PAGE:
Additional booster vaccines against the coronavirus will be needed in the future, said a leading British scientist who is studying the virus. A booster is an extra shot that increases or renews the effect of an earlier vaccine. Boosters will be needed because the coronavirus continues to change, or mutate.
Sharon Peacock is the head of COVID-19 Genomics UK, COG-UK. She said countries must work together in their fight against the virus.
“We were always going to have to have booster doses; immunity to coronavirus doesn’t last forever,” Peacock told Reuters.
She added that scientists were already changing the vaccine to fight virus variants as they are found.
Peacock, a professor at Britain’s Cambridge University, said she was sure that regular booster shots would be needed to deal with future variants. However, she said that the booster doses could be developed and given to people over time.
Peacock set up COG-UK exactly a year ago with the help of the British government’s chief scientific adviser, Patrick Vallance. The group is made up of public health experts and scientists from several British universities. It now holds more information about the virus’s genetics than anywhere else in the world. At places across Britain, COG-UK scientists have sequenced over 349,000 genomes of the virus out of a worldwide effort of about 778,000 genomes.
There are three main coronavirus variants, which were first identified: Britain, known as B.1.1.7; Brazil, known as P1; and South Africa, known as B.1.351.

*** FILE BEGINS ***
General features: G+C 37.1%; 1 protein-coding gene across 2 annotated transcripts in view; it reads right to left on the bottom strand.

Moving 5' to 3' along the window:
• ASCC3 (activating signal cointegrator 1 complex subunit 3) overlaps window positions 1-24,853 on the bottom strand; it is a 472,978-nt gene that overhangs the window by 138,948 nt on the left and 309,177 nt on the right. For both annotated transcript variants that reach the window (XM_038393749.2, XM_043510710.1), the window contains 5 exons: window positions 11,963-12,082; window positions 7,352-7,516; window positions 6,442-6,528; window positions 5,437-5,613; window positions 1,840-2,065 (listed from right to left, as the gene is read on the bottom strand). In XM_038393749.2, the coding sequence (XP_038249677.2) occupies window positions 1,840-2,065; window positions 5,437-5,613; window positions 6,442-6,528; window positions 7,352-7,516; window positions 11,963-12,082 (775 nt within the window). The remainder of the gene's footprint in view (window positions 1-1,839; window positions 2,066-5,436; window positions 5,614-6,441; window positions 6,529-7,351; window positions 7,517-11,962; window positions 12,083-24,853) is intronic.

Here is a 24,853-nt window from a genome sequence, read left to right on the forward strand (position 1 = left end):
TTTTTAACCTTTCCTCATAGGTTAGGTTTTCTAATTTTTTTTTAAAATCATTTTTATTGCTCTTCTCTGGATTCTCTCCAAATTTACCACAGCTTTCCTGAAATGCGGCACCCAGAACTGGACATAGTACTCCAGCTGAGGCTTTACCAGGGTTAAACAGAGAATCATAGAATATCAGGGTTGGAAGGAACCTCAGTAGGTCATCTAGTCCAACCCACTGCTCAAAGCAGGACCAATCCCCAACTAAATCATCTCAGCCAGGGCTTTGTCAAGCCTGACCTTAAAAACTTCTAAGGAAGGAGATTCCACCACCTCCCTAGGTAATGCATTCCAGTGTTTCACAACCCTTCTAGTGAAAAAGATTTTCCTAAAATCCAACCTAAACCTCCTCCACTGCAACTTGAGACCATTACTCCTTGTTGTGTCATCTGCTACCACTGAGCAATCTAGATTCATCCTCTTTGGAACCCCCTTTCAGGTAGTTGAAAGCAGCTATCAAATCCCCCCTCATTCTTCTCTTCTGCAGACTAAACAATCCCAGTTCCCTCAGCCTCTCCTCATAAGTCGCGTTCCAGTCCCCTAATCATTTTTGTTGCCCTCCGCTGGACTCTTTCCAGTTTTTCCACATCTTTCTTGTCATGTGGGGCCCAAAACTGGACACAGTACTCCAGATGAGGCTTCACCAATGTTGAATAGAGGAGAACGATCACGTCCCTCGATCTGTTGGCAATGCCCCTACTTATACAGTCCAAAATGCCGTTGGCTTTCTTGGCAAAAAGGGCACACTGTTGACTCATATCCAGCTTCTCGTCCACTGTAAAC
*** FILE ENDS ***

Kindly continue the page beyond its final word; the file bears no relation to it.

Peacock said she is most worried about the South Africa variant. Not only does it spread more easily, but it also has a change in a gene mutation that can lower immunity. That gene mutation is known as E484K.
With 120 million cases of COVID-19 around the world, it is getting hard to keep track of all the different variants and names. So, Peacock’s teams are thinking in terms of “constellations of mutations,” she said. “Constellation” in this case means a group of people or things that are similar in some way.
She explained that scientists are thinking “about what mutations or constellation of mutations are going to be important biologically and different combinations that may have slightly different biological effects.”
Peacock added that she and other experts have had to accept they will be wrong about some of their COVID-19 predictions.
“One of the things that the virus has taught me is that I can be wrong quite regularly - I have to be quite humble in the face of the virus that we know very little about still,” she said.
“There may be a variant out there that we haven’t even discovered yet.”
The coronavirus has killed 2.65 million people worldwide since it began in China in late 2019.
There will be other pandemics in the future. Peacock hopes that scientists will take what they have learned from the coronavirus and be better prepared for the next worldwide health crisis.
I’m Susan Shand.
The Reuters News Agency reported this story. Susan Shand adapted it for Learning English. Ashley Thompson was the editor.
Words in This Story
mutate – v. to cause (a gene) to change and create an unusual characteristic in a plant or animal
regular – adj. happening over and over again at the same time or in the same way
immunity – n. the power to keep yourself from being affected by a disease
dose – n. the amount of medication to be taken at one time
variant – n. different in some way from others of the same kind
sequence – v. a group of things that come one after the other
humble – adj. not thinking of yourself as better than others
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